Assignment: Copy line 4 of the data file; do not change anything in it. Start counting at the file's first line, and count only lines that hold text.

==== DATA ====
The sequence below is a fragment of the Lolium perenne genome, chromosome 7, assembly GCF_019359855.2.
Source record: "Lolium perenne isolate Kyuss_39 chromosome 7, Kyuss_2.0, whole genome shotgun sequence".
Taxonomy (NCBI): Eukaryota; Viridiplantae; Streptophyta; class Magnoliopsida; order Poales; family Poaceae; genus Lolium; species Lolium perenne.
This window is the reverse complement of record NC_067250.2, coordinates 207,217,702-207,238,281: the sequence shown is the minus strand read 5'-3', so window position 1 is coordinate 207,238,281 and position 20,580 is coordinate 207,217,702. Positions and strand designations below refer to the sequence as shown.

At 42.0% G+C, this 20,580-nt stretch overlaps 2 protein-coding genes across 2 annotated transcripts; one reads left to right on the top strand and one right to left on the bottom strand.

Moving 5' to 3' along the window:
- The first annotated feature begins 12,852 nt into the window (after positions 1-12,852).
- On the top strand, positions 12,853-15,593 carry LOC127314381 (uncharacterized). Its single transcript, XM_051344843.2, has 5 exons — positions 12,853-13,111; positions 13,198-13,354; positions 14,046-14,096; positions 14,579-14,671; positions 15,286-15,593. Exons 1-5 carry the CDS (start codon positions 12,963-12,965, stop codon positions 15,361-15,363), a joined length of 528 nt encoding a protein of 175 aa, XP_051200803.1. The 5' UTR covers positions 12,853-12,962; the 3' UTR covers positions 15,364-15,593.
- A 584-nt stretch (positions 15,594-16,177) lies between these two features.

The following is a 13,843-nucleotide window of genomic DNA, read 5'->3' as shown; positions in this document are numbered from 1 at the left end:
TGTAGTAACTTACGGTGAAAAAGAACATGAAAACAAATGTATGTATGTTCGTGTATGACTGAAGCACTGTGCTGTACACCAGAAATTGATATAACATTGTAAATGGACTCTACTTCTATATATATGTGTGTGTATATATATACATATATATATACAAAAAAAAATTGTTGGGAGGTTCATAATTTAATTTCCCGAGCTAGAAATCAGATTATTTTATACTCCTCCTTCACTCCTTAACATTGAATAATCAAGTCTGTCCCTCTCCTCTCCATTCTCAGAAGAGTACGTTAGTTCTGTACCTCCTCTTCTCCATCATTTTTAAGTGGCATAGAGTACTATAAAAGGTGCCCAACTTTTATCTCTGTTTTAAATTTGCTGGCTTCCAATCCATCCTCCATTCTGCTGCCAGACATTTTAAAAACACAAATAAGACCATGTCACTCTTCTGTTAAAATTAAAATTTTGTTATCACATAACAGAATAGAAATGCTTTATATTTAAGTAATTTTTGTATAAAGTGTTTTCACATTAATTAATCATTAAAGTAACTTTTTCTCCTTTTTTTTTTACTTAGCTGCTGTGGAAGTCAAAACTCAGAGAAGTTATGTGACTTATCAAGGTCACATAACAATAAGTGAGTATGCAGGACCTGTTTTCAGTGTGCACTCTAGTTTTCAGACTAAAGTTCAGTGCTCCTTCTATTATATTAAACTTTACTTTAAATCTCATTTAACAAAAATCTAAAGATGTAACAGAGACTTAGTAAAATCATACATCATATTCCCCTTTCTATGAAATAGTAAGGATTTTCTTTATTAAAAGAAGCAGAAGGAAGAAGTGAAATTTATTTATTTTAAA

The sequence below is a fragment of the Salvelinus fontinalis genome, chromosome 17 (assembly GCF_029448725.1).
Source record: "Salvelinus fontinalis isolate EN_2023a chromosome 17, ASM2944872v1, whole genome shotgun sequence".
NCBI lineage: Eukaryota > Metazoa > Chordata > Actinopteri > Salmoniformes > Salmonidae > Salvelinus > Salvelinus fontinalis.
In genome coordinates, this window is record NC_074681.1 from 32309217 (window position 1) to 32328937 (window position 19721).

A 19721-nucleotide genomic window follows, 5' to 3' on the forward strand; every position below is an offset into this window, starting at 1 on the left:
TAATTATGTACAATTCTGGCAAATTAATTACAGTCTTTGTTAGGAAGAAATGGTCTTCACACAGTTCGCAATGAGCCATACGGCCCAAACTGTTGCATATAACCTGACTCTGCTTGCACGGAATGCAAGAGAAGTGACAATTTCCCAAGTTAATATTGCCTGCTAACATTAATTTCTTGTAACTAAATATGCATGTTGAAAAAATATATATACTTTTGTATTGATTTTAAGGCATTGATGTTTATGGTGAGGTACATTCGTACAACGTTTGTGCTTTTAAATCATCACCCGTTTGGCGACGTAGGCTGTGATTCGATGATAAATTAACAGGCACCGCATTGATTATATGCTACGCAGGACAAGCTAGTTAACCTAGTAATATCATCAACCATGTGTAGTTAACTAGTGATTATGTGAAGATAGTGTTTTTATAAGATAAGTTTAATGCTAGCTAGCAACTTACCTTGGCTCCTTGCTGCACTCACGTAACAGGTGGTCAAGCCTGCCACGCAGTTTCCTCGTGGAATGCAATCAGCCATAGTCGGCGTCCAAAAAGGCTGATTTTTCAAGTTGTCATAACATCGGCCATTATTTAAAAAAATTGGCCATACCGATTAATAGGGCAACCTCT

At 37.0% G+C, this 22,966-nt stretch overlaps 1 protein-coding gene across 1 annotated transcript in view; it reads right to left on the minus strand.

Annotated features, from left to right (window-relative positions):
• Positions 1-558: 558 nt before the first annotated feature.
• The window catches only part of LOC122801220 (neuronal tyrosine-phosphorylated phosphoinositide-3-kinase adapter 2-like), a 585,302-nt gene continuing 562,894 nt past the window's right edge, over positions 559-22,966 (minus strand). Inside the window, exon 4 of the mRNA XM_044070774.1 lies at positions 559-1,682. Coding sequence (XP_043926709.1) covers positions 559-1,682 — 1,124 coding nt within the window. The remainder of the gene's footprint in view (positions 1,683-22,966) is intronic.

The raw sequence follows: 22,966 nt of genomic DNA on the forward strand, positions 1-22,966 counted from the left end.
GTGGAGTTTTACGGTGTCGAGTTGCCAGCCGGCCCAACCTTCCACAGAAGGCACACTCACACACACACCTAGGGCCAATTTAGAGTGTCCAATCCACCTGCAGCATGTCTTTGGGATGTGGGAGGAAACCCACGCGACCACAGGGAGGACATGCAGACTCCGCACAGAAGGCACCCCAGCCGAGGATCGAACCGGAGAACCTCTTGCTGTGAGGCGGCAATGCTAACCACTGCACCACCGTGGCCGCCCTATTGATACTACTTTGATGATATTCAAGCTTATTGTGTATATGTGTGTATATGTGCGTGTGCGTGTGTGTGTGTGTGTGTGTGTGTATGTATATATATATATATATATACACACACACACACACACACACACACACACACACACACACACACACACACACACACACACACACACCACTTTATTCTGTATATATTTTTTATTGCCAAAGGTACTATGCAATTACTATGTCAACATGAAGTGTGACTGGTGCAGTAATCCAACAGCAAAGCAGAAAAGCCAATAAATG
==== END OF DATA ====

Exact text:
This window is the reverse complement of record NC_067250.2, coordinates 207,217,702-207,238,281: the sequence shown is the minus strand read 5'-3', so window position 1 is coordinate 207,238,281 and position 20,580 is coordinate 207,217,702. Positions and strand designations below refer to the sequence as shown.